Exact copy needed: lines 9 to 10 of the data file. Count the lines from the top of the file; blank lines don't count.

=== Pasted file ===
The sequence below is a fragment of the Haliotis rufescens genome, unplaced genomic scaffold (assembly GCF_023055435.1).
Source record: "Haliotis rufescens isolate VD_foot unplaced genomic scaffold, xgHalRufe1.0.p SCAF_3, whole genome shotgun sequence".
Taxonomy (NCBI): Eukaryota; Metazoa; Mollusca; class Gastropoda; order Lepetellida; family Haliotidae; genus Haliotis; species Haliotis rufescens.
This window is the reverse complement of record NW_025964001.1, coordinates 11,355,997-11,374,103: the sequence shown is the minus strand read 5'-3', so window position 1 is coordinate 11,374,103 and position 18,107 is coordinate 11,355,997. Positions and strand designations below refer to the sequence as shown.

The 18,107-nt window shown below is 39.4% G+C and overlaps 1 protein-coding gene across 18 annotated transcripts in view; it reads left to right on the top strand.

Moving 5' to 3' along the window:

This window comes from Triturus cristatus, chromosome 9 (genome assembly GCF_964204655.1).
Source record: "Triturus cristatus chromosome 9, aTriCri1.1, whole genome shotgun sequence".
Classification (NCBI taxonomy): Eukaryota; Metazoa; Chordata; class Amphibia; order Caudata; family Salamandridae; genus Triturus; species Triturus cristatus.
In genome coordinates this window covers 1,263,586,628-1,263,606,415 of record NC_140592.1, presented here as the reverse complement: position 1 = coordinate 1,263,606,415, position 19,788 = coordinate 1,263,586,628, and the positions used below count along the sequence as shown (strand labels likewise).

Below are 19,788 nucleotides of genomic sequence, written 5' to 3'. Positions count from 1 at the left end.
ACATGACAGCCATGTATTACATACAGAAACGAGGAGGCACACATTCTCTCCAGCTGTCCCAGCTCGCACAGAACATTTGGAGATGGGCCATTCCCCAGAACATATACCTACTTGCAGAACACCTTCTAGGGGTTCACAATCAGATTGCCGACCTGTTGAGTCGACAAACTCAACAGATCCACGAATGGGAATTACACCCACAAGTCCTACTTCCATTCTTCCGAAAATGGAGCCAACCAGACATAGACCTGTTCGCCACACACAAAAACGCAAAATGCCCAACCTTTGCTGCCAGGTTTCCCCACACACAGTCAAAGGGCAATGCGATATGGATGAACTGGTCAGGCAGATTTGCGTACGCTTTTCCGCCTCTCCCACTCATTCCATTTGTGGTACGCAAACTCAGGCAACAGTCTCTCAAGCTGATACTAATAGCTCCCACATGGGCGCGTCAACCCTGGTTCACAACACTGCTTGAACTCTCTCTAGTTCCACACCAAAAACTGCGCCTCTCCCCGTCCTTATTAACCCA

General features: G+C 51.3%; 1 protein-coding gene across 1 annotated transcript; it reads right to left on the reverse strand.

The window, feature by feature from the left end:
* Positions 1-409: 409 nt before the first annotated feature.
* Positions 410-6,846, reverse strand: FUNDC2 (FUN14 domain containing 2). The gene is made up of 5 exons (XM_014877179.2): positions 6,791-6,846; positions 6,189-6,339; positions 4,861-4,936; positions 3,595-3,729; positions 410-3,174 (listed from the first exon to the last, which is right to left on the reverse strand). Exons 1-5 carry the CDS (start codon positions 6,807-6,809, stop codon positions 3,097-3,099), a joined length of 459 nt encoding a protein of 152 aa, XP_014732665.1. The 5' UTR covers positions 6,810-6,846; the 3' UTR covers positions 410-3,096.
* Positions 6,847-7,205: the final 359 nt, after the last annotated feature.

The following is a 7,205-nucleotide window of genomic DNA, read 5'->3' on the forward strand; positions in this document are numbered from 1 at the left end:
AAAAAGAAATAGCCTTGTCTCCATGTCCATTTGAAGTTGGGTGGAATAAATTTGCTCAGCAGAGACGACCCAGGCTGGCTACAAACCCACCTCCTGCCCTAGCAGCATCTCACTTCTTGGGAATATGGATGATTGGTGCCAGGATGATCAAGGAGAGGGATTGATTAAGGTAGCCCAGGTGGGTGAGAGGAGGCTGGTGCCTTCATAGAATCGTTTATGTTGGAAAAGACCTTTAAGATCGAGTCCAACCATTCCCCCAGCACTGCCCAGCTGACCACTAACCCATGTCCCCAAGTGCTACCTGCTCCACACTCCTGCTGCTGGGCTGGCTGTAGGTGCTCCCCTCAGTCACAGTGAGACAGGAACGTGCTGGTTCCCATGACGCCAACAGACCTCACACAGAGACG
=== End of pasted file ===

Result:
Classification (NCBI taxonomy): Eukaryota; Metazoa; Chordata; class Amphibia; order Caudata; family Salamandridae; genus Triturus; species Triturus cristatus.
In genome coordinates this window covers 1,263,586,628-1,263,606,415 of record NC_140592.1, presented here as the reverse complement: position 1 = coordinate 1,263,606,415, position 19,788 = coordinate 1,263,586,628, and the positions used below count along the sequence as shown (strand labels likewise).